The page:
JournalismPakistan.com November 28, 2014
When we were taught English in school we were told that a pun was no fun if it went overboard or overstayed its presence in an essay. Once in a way if it was clever and subtle enough, it could add a little flavor to the writing but generally it was not a metaphor and did nothing to improve your language.
When we became journalists or so called professional writers we were warned by sour and grumpy chief subs that if they saw a pun in the headline they would throw the spike at us. Especially if the pun was in bad taste.
And I am thinking how things have changed. Look at this Phil Hughes tragedy. The media writing up his incredibly sad death by playing on his name. A Hughes loss.
Can you believe anything so crass and the guy who thought of this tasteless, hurtful cleverness is patting himself on the back and saying, gee, aren’t I smart.
Anyone who made this labored effort at being insensitive clearly did not go to a conservative journalism school. How can you even think of punning in a headline where death is the subject and a death so poignant. Here we are, members of the fourth estate playing word games with his name.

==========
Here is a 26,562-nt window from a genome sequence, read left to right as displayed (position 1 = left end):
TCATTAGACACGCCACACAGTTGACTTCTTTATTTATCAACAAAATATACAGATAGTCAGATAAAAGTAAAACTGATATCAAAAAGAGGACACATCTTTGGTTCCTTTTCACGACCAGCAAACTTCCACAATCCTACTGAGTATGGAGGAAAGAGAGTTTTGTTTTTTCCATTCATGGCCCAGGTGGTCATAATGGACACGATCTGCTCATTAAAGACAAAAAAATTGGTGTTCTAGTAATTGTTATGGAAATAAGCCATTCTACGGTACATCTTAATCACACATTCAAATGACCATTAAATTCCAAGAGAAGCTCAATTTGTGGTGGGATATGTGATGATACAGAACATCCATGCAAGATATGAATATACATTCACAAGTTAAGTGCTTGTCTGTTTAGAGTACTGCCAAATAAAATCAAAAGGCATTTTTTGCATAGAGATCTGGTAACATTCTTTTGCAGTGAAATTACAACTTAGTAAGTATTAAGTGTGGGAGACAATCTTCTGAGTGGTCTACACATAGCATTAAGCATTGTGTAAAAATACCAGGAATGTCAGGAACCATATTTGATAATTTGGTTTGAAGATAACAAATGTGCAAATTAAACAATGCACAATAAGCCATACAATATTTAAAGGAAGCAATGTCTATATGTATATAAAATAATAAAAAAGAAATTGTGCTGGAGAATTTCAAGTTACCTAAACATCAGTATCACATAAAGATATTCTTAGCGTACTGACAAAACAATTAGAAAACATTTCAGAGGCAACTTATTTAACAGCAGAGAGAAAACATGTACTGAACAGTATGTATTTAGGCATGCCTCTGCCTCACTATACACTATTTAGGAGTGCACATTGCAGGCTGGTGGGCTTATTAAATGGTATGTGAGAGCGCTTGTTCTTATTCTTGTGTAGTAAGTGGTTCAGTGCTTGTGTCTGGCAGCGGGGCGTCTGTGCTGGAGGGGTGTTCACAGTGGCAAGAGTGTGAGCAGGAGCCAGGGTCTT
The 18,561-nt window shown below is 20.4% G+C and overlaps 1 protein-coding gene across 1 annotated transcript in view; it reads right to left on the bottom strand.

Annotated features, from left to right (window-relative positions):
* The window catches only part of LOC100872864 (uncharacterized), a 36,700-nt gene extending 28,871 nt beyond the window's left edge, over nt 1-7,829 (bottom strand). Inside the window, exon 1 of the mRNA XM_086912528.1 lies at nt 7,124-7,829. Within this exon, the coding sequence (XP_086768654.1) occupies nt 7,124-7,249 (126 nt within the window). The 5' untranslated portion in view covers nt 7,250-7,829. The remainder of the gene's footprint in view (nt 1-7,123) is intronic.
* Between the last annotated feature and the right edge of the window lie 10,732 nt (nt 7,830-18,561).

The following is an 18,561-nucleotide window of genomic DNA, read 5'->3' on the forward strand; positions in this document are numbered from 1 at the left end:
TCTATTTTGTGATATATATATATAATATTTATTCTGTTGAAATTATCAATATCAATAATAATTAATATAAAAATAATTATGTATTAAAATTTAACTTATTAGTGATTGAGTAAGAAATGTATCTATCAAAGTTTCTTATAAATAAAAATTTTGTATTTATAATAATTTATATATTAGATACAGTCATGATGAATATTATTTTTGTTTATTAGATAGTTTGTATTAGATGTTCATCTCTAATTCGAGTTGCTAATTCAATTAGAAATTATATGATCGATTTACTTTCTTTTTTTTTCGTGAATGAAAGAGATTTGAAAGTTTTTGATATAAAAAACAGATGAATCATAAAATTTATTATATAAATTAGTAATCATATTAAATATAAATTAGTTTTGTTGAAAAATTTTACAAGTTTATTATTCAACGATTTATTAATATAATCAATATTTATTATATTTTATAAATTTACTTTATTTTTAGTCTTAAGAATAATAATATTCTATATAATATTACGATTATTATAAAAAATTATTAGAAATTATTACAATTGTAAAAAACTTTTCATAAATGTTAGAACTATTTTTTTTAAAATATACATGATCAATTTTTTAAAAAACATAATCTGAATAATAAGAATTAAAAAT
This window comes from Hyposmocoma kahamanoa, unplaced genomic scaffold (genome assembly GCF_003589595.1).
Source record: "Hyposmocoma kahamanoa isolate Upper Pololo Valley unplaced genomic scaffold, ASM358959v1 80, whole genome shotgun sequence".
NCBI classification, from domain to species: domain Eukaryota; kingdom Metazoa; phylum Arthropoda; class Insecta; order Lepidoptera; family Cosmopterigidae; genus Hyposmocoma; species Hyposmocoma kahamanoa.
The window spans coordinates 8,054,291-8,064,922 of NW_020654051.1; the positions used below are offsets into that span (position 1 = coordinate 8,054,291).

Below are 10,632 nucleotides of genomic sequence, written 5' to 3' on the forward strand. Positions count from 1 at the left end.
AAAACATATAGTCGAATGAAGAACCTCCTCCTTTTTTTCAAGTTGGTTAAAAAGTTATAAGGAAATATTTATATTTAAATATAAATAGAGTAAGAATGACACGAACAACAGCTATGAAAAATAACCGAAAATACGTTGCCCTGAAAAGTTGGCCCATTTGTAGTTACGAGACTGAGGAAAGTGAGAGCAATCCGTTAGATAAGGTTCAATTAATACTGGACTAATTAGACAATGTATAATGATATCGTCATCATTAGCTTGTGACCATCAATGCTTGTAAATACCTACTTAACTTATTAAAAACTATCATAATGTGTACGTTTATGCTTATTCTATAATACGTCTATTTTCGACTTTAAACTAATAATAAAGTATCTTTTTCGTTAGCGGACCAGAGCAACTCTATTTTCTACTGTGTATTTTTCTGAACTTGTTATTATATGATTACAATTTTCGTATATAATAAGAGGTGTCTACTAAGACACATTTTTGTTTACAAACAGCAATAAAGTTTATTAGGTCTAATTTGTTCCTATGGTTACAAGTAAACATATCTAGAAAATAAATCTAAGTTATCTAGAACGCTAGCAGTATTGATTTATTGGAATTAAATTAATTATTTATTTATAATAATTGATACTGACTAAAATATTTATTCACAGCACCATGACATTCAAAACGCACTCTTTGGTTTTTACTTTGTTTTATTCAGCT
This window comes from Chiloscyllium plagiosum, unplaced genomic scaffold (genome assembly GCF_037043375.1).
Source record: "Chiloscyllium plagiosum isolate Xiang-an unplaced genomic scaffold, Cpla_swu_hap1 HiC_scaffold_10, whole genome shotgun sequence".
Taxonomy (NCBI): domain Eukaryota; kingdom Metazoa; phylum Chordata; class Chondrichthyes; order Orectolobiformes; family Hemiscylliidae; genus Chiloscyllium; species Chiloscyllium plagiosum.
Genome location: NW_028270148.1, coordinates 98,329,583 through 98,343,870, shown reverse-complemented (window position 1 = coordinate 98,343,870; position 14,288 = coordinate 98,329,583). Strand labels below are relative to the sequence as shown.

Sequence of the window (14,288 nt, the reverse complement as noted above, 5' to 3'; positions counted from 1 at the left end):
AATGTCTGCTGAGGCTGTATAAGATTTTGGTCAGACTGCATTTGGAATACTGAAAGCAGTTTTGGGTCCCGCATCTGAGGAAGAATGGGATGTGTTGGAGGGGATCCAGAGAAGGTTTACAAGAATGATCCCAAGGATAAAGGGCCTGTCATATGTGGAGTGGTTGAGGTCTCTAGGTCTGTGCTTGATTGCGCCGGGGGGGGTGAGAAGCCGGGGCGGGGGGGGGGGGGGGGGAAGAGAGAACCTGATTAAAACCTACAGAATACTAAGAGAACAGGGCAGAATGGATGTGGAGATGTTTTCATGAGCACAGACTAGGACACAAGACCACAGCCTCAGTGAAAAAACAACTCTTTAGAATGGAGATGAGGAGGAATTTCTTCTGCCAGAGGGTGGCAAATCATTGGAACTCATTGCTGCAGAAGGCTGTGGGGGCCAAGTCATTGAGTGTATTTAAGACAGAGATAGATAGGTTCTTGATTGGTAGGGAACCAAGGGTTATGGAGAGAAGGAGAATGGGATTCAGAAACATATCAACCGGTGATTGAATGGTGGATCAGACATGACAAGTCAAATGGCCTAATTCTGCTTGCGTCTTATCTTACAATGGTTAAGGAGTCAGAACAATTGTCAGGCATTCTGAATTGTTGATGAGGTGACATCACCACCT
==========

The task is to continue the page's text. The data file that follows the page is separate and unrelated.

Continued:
I am reading this headline on a plane and thinking, did they really sit there, the night shift and say, oh we are running the Phil Hughes tragedy but let’s brighten it up, make it more attractive, catch the reader’s eye, let’s muck around with his name. Punning has become so common in Indian newspaper headlines that you flinch everytime you read one.
How did these professionals think it was okay to lighten up the proceedings. The guy died. His name was Hughes. It has nothing to do with huge. You ask me it is cringeworthy and the newspapers that do this insult their reader’s intelligence.
(The writer is a Senior Editorial Advisor of Khaleej Times and the paper’s former Editor. He has also been the Editor of Gulf News, Gulf Today, Emirates Today andBahrain Tribune)
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